There is, however, one day of the week which brings this melting pot to a standstill. It is Saturday. In the morning, pious Orthodox Jews visit houses of prayer, take a short walk enlivened with a conversation in the Ogród Krasińskich (The Krasińskis’ Garden), then, there is a nap after dinner while benches in the Garden swarm with  young, romantic couples. In winter, when dusk arrives early, it is possible for stores to remain open for a few hours longer ...[[ref: |Warszawa. Ku upamiętnieniu dziesięciu lat samorządu stolicy w niepodległej Polsce. 1918–1928, Edit. T. Szpo­tański, K. Ilski, Z. Limanowski, A. Śliwiński, Cz. Wroczyński, Warszawa 1929, p. 118.]]

In the Introduction to her master’s thesis on the synagogue at Daniłowiczowska Street, Sara Zilbersztejn, a student of the Faculty of the Humanities at the University of Warsaw, wrote in 1934: “This dissertation is based on archival materials, since so far there have been no studies concerning precisely this subject in Warsaw”. [[ref: |Zilbersztejn S., Postępowa synagoga na Daniłowiczowskiej w Warszawie (przyczynek do historji kultury Żydów polskich XIX stulecia), a dissertation written under the academic supervision of Prof. Majer Bałaban in the Academic Year of 1933/1934. The Archives of the Jewish Historical Institute, Master Thesis, sign. 57, mps. P. 1.]]. Until recently, there have been no studies of the other Warsaw synagogues, either. It is illustrated by the review of literature below. At the same time, the number, variety and location of synagogues/houses of prayer reflected specifics of the Warsaw Jewish Community. They created the background of the community’s life for which, in their decisive majority, religion was the essence of the world.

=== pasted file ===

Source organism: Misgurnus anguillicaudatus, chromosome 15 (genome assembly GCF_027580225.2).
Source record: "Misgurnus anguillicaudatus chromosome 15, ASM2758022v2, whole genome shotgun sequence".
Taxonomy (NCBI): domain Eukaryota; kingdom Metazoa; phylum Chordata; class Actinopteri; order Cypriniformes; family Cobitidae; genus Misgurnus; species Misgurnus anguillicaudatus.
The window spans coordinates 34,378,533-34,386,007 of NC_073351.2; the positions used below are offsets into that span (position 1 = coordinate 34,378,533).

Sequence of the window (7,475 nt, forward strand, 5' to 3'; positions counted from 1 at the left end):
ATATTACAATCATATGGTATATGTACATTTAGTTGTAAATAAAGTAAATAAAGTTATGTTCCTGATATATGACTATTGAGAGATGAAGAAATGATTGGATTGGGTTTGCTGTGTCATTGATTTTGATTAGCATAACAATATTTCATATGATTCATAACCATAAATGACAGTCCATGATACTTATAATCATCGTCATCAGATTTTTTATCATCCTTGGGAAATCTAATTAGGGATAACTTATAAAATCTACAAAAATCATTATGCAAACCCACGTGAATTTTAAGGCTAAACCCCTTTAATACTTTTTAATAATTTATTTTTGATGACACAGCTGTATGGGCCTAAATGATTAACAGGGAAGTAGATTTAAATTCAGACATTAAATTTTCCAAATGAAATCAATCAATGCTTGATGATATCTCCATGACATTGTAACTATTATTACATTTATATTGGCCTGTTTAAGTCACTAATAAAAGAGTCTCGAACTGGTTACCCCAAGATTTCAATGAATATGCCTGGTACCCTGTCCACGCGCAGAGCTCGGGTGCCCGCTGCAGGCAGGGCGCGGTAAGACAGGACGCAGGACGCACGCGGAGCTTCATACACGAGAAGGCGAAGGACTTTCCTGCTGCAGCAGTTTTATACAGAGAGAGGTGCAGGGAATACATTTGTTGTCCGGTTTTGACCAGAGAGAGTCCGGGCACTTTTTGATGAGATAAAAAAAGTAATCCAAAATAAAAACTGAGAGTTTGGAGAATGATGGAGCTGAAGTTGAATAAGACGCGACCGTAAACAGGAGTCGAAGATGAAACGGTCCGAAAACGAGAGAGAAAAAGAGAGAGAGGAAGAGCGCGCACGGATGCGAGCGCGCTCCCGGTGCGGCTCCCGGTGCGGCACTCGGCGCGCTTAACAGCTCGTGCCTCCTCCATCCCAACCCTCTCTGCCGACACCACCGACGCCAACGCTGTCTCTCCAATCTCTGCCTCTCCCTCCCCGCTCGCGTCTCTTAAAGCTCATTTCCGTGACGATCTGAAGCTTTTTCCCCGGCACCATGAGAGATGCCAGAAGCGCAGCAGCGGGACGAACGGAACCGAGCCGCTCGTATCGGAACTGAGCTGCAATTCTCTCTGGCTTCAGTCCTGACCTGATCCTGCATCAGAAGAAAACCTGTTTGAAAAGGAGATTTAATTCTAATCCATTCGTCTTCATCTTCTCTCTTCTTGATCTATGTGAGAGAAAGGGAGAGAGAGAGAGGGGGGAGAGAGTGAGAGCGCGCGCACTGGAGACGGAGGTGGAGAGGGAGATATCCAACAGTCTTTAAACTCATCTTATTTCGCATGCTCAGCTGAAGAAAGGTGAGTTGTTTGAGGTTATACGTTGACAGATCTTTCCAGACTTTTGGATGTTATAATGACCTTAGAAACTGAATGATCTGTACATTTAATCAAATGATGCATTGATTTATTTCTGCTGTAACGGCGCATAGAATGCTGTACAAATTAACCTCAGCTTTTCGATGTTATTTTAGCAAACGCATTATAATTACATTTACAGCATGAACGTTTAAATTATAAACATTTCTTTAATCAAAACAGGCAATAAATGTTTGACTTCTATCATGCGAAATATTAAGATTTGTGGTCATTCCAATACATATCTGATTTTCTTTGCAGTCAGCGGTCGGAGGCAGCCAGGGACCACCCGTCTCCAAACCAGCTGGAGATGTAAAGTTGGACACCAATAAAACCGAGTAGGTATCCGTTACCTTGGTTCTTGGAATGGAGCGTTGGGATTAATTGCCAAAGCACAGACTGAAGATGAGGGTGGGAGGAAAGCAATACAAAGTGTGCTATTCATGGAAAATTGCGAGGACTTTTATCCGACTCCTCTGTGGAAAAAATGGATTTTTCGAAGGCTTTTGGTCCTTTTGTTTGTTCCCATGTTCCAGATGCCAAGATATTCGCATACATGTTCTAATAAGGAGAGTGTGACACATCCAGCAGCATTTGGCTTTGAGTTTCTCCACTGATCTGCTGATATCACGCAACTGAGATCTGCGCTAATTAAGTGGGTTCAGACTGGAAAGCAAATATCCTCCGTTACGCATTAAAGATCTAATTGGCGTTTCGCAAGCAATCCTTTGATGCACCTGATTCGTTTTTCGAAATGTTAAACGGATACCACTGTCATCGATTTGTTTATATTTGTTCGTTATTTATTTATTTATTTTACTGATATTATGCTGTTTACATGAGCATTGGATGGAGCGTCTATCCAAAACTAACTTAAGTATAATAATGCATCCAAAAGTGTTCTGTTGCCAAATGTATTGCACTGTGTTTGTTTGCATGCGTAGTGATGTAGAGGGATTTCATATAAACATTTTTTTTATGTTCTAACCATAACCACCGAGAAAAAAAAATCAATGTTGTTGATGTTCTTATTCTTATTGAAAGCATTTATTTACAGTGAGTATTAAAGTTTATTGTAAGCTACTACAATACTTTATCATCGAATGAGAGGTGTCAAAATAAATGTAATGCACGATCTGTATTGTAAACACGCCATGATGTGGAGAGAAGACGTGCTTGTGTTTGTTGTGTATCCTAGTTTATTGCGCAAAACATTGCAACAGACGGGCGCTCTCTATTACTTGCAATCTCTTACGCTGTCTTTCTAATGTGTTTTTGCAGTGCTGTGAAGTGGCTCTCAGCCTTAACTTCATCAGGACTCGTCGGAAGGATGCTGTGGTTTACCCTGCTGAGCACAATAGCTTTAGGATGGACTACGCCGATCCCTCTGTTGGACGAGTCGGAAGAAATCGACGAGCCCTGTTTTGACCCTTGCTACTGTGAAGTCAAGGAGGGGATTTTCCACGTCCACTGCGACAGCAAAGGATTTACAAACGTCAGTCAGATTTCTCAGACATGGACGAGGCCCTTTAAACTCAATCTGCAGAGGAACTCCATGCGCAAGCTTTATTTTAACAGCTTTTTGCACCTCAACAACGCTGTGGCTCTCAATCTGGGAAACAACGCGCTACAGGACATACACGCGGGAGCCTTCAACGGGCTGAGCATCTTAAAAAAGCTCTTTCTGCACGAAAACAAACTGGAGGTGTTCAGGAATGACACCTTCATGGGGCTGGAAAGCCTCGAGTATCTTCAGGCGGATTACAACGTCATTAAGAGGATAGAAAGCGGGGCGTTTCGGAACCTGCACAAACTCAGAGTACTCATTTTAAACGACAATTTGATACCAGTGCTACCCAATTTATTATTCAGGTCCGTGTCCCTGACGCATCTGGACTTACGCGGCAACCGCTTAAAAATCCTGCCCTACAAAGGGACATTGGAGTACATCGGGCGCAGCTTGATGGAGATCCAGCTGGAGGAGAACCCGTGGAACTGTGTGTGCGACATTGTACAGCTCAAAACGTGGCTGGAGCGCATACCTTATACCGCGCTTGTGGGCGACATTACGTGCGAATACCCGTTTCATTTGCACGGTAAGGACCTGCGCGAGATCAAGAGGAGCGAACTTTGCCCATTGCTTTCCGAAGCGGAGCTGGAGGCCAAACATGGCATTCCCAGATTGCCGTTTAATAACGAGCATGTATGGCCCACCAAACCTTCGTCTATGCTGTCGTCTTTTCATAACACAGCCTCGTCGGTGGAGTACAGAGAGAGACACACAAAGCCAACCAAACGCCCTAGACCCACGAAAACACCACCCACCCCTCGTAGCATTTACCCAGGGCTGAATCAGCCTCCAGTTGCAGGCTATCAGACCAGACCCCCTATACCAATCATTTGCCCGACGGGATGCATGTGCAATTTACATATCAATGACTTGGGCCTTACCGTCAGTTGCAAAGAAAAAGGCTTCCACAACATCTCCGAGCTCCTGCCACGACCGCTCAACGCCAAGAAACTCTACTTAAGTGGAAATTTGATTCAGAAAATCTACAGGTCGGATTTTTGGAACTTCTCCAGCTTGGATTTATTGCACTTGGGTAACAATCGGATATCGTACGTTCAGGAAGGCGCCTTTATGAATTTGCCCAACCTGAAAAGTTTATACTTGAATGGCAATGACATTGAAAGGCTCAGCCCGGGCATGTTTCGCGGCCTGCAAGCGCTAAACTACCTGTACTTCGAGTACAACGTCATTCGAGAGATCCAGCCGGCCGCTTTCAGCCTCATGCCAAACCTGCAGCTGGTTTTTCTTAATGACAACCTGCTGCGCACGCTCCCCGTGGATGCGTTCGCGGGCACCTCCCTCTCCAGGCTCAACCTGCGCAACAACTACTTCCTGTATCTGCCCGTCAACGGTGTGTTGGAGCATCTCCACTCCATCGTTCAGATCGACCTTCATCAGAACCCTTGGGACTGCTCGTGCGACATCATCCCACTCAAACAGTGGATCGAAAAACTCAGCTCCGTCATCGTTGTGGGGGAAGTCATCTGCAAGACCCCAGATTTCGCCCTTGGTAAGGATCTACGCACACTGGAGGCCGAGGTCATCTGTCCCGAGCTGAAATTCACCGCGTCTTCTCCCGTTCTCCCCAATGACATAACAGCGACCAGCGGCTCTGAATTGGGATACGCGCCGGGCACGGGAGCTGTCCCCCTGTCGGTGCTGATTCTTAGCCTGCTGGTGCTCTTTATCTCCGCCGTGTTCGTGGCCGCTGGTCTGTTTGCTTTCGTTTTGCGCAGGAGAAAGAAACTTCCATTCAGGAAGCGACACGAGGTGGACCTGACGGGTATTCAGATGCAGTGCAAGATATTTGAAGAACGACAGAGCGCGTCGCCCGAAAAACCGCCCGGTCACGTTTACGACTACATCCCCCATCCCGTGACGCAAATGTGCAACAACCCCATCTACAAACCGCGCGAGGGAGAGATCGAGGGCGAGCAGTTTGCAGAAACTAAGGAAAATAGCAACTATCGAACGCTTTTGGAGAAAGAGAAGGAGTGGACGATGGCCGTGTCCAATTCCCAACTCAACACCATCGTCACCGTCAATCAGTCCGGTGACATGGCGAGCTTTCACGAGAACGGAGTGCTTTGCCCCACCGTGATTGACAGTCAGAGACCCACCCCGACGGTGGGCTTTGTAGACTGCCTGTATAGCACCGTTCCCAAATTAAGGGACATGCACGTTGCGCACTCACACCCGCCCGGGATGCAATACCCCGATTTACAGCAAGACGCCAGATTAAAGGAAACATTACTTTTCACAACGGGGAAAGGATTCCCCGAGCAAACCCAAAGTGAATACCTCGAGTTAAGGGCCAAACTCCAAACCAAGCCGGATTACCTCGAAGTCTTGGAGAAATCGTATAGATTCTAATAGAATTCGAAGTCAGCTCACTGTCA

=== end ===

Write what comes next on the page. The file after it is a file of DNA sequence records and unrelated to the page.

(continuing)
The location of new houses of prayer in the middle of the 19th century perfectly illustrates the early stage of the process of the Jewish population moving into the areas of Grzybów, Leszno, and Muranów. With the progress of emancipation and the change in the character of piousness, this picture altered. At the end of the 19th century, “…90% of synagogues in Warsaw were located in the area where, in the 1880's, Jews accounted for no more than 60% of the entire population”.  [[ref:|Szacki J., Di geszichte fun jidn in warsze. / The History of the Jews in Warsaw, V. 1–3, YIVO, New York 1947–1953.]].

The history of the Jews in Warsaw began in the 15th and perhaps even in the 14th century. It was formally disrupted in 1527 and, for about 250 consecutive years, developed partly in secret. In the second half of the 18th century, it somehow began anew. The Jewish population in Warsaw became deeply divided. The community was developing at the time when three major currents began to emerge and gradually solidify in Judaism. They had a decisive impact on the future identities of particular groups of the followers of Judaism. The representatives of these currents included Hasidim, Misnagdim and Maskilim.

Firstly, Jews were flowing into Warsaw from various parts of the country. Secondly, Jews were coming in large numbers, and thirdly, migration accumulated in time, and all those factors made integration all the more difficult. The separation between Warsaw and Praga had never been blurred, either. In Praga, a distinct centre of Jewish religious life was created, similar to those in small towns. In Warsaw, on the left bank of the Wisła River, there was no such centre. It was created only in the second half of the 19th century by the Maskilim, and later by the so-called Assimilators, but only for their own needs. The contrasts remained very distinct despite the development of interim levels of the community between “the reactionary” and “the progressive”. At the end of the century, the full spectrum of political divisions complemented the picture. Yet another division of that population was caused by the influx of the so-called Litvaks, Jews coming from the Western provinces of the Russian Empire. The Litvaks were very different in their language, clothes, customs and habits from the Jews of the Congress Poland that marriages between them were called “mixed” marriages. They added to a partial integration of the Litvaks with the local community unless their families did not immigrate to America earlier.